HMS Sturgeon torpedoes a troopship

The commander of a Royal Navy submarine at the periscope as he prepares to launch torpedoes.

The Royal Navy submarine HMS Sturgeon was patrolling between Denmark and Norway when she spotted a military transport being escorted by smaller craft. It was the 3624 tonne troopship Pionier taking troops to Norway. The log of the Sturgeon records:

At 19.39 a large transport could be seen escorted by a “T”-class torpedo boat on either bow. There were some smaller vessels astern. Two torpedoes were fired at 19.53 from a range of 6000 yards. The target was silhouetted against the sun. One explosion was heard at 19.58 and when the periscope was raised a dense column of black smoke was seen rising from the target to a height of about 2000 feet. The small vessels astern of “Pionier” scattered and no attack on them was possible. “Sturgeon” went deep to reload her torpedo tubes at 21.15 and at that time “Pionier” was burning furiously and settling low in the water.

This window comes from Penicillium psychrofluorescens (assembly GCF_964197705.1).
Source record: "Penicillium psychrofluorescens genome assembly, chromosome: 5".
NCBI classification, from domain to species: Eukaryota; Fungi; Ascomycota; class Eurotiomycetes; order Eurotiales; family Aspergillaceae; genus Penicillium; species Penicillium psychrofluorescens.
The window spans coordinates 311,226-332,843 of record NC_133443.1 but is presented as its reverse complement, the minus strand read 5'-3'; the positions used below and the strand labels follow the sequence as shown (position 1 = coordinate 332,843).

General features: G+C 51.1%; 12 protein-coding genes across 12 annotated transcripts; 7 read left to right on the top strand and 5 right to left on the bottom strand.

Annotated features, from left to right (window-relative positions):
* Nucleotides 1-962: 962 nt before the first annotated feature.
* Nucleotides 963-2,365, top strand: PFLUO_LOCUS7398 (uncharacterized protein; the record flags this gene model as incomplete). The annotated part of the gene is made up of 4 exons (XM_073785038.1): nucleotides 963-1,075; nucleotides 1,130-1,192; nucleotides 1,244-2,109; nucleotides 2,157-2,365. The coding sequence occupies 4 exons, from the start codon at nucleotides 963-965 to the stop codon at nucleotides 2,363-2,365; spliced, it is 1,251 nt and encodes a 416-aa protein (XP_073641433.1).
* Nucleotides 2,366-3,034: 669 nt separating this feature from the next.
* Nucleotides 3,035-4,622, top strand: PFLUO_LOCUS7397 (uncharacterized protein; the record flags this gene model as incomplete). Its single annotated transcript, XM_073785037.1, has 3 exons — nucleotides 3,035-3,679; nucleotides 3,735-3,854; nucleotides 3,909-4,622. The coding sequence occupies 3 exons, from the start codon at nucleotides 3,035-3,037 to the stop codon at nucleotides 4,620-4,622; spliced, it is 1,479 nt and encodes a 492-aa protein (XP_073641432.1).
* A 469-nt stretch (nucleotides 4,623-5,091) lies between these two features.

When HMS Sturgeon surfaced at 22.30 the ‘Pionier’ had disappeared.

The submarine HMS Sturgeon in 1940

The crew of HMS Sturgeon following their return to port in September 1940 - Lieutenant G.D.A. Gregory, the commander, is standing fifth from left. He was promoted following this patrol, which was his last with Sturgeon.

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